Is tourism synonymous with environmental and cultural degradation of popular travel destinations? You might think so by listening to many talk about organised travel. While environmental issues related to travel are all too real and demand serious examination and counter-measures, simply packaging everything into a slogan saying: “Tourism is bad” is as dumb as it sounds. Travel products within a destination can take many forms and differ immensely in what kind of effect they have on the local environment and local way of life. Guided tours are a typical example.

Guided tours were very simple to define in the past. Large group packed into a coach, set itinerary, set price per person, everything included in the price. Today, they are getting to be incredibly diverse. In fact, it would be hard to define what a guided tour is nowadays. With the advent of various online services and apps trying to connect you to locals providing amateur tours and activities, the market has become saturated with everything from passionate individuals offering to take you around their neighbourhood to old school coach tours taking you and 48 other people to countryside restaurants offering 10€ tourist menus.

My company operates mostly in Dubrovnik, Croatia which is often in the news for being a famous holiday spot. Dubrovnik has also been in the news during the past few years because its historical centre is on the brink of being seriously damaged by seasonal overcrowding. This small medieval city is being overrun by tourists on certain days. It is a popular cruise ship port and its beautifully preserved historical centre is seeing 4 or 5 times the number of people visiting per day then there are people living within its medieval ramparts. Local businesses are getting more and more geared towards tourists and locals are seeing their typical Mediterranean culture of living threatened by all these changes. Naturally, there are many in Dubrovnik that deem tourism as inherently destructive.

There is a fundamental truth to tourism that many don’t understand. While it’s often seen as a destructive force in many destinations, it is possible for tourism to be a force for preservation and sustainability as well.

Don’t believe me? Let’s take a hypothetical situation where you are setting up a guided tour to the countryside exploring traditional food and wine scene.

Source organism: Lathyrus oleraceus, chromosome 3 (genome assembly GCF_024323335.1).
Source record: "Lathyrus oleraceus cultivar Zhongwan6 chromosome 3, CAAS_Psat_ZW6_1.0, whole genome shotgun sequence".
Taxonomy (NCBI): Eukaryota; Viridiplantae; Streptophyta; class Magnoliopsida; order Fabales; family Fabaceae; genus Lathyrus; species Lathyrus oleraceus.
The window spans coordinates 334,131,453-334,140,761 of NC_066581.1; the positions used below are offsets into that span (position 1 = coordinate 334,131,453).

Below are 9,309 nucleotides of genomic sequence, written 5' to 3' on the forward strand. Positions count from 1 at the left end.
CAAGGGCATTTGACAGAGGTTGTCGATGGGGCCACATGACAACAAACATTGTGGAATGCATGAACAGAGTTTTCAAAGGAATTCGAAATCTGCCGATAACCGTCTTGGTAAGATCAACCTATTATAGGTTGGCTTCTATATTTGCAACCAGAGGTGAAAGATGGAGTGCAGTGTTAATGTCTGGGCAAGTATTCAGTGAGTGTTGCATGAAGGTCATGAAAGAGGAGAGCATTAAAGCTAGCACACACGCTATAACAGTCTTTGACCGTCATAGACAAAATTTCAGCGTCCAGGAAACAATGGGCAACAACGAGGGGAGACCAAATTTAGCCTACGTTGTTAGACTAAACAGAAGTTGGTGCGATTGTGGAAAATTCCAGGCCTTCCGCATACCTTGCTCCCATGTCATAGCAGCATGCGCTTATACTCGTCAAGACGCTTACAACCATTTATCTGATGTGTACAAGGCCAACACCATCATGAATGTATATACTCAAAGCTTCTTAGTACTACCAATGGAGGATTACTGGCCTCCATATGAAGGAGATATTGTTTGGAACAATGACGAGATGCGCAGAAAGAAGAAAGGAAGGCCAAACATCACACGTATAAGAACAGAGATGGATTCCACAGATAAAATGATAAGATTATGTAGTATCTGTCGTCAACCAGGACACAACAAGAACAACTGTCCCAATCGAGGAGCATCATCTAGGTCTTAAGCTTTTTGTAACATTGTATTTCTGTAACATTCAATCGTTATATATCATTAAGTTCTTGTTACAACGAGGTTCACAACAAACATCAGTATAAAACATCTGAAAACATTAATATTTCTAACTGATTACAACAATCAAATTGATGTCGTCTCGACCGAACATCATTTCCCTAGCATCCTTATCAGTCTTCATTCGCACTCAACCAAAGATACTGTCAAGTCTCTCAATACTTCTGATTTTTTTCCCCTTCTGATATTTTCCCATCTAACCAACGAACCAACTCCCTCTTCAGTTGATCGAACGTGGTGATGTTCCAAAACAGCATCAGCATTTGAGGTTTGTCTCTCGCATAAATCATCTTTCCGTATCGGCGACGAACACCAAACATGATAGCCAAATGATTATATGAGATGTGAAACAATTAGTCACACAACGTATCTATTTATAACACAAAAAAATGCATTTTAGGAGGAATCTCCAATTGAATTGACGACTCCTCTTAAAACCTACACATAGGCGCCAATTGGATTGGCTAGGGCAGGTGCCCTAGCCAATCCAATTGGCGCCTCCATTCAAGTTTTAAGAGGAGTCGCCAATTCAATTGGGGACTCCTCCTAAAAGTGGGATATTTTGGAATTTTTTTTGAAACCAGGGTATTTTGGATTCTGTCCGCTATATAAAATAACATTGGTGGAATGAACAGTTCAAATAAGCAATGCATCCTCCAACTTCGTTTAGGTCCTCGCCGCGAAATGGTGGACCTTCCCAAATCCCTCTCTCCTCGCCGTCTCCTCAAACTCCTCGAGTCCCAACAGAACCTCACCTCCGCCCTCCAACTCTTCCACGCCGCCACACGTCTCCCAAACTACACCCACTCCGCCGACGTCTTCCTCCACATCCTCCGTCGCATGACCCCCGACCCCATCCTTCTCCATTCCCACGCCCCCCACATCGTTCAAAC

There is a big difference in how you approach the organisation of such an activity if you are handling 4, 6 or 8 guests in a group, versus groups of 50, 100, or 200 people. Places you are going to visit with your guests have to fall within certain parameters. If you are dealing with a small group of people or individual travellers, these places need to offer authenticity and intimate feel suitable for a tour that costs more per person than one carrying 50 or 100 guests.The idea is to experience the area and local lifestyle for what it is or what it used to be. The best result will be achieved if the places visited don’t seem as if they cater to guests at all, but rather keep the form of a traditional countryside winery or cheese making estate or similar. Preserving the heritage and original appearance is not only possible, but mandatory. Some traditional rural communities in Croatia have managed to survive the downfall or traditional industries they survived on in the past because of tourism.
On the other hand, if you want to cater to large groups of people doing cheaper tours, you need to modify the existing infrastructure to such an extent you can actually handle 100, 200 or more people at the same time. You need employees, huge parking, professional kitchen, multiple washrooms, suppliers, up-selling, merch… and plenty more. Preserving the character of local heritage or small family business becomes impossible, or at least very difficult. This is not to say any of these two extremes is inherently bad. It’s just the reality of this business.

Does this mean you should never do big group tours? No. Sometimes, bigger is better. It is simply more fun to do certain things in a big group and lack of individual approach might even be better for people who want to have an option of simply quitting the tour halfway in and go off to do their own thing. Besides, not every area is sensitive to larger numbers of people. Using the same logic, not every small group tour is good quality or good value for money either. The negative side of the liberalization of the market is an absolute flood of people offering services they are simply not qualified to organise or perform.

We are forced to reset the entire travel industry because of the Coronavirus pandemic. This is the right time to think about these issues. Aside from helping tourism approach sustainability, small group activities increase the flexibility of destinations to handle guests of various profiles. They provide more value for money for guests looking to truly enjoy a certain area. They enable incoming companies to think “outside of the box” and explore their creative ideas.

Most people in the world would like to be the kind of traveller that does not engage in activities which might harm the area they are visiting. If you think a large group activity in the place you are next visiting might cause harm, think twice about doing it. Where ever you are travelling to, you will be visiting a living community of people or some other creatures. Your purchasing choices will have some sort of an effect on that community. Be aware of this. If you are already investing half a day or a full day of your vacation in doing a tour, make sure you going to feel good about it. With a bit of effort, it is easy to make travelling into a deep and meaningful experience. Enjoy your next vacation and make it authentic. You’ll appreciate it, trust me.